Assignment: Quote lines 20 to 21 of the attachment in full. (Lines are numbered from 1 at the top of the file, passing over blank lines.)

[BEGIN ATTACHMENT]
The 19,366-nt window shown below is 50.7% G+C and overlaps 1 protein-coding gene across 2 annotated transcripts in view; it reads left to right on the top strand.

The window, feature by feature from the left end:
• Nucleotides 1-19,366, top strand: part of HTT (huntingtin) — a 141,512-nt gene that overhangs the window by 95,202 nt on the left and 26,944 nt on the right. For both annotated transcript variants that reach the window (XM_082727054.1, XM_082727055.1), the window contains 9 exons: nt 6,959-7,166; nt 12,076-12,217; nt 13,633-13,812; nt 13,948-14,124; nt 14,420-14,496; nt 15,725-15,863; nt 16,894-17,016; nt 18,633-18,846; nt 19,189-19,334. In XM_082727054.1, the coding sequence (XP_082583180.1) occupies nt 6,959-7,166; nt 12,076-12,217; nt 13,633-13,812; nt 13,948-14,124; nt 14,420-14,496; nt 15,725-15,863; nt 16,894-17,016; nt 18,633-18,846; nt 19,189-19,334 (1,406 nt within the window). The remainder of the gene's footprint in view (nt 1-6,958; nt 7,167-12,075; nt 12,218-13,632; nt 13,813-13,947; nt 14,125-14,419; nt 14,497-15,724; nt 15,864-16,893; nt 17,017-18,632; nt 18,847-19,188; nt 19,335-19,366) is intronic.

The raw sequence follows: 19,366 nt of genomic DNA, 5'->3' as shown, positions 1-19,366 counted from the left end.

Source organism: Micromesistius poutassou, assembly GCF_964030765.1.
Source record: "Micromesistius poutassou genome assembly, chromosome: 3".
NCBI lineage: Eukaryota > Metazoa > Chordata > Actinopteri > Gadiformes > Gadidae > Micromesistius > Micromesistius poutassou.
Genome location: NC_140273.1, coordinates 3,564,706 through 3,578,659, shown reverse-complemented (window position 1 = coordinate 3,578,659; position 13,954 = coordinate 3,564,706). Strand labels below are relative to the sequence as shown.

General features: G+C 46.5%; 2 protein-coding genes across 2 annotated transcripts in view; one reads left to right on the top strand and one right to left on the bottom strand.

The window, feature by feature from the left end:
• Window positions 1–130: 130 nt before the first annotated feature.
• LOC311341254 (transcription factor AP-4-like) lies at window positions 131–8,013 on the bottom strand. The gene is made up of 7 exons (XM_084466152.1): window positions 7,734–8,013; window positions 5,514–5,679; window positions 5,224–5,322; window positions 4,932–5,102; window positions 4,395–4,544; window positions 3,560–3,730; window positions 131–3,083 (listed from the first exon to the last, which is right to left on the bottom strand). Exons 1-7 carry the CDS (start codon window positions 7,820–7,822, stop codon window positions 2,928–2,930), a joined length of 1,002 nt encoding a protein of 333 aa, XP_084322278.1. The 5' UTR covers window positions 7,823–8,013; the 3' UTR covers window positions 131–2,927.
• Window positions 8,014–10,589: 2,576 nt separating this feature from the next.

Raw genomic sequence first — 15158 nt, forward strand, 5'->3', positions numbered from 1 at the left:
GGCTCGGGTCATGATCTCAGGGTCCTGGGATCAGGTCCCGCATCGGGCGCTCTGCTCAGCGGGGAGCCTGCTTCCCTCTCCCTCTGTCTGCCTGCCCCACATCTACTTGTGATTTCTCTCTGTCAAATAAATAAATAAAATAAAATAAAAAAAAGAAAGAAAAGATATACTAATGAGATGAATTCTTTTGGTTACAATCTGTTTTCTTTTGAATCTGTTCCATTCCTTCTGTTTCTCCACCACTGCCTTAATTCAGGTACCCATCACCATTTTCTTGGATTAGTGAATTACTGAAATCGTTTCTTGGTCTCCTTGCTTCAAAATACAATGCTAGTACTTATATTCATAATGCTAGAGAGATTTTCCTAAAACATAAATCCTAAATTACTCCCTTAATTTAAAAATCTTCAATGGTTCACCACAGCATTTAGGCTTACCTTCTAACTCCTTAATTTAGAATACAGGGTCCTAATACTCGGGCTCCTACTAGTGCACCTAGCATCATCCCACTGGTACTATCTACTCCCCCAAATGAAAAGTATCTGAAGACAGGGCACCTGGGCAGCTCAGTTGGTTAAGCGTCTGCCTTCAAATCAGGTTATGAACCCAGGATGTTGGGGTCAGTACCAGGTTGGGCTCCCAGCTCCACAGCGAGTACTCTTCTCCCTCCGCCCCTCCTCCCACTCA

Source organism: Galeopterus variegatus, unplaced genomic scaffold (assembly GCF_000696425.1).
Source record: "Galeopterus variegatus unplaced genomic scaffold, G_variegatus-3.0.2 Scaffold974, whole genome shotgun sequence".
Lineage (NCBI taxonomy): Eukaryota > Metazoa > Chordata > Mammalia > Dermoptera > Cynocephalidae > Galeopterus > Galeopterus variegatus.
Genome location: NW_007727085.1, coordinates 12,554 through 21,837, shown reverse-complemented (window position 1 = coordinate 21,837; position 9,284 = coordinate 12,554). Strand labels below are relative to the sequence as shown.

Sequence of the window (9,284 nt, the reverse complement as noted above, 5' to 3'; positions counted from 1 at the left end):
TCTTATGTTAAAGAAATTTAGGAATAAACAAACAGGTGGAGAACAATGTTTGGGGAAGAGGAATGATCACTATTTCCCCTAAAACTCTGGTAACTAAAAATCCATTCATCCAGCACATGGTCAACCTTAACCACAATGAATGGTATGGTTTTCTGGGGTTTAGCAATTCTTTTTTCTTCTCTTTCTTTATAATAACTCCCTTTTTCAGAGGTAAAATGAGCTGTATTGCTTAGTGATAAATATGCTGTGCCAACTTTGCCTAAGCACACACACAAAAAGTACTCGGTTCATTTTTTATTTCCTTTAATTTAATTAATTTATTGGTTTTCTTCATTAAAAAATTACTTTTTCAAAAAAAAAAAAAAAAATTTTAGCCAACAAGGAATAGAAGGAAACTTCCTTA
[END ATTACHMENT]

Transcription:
Sequence of the window (9,284 nt, the reverse complement as noted above, 5' to 3'; positions counted from 1 at the left end):
TCTTATGTTAAAGAAATTTAGGAATAAACAAACAGGTGGAGAACAATGTTTGGGGAAGAGGAATGATCACTATTTCCCCTAAAACTCTGGTAACTAAAAATCCATTCATCCAGCACATGGTCAACCTTAACCACAATGAATGGTATGGTTTTCTGGGGTTTAGCAATTCTTTTTTCTTCTCTTTCTTTATAATAACTCCCTTTTTCAGAGGTAAAATGAGCTGTATTGCTTAGTGATAAATATGCTGTGCCAACTTTGCCTAAGCACACACACAAAAAGTACTCGGTTCATTTTTTATTTCCTTTAATTTAATTAATTTATTGGTTTTCTTCATTAAAAAATTACTTTTTCAAAAAAAAAAAAAAAAATTTTAGCCAACAAGGAATAGAAGGAAACTTCCTTA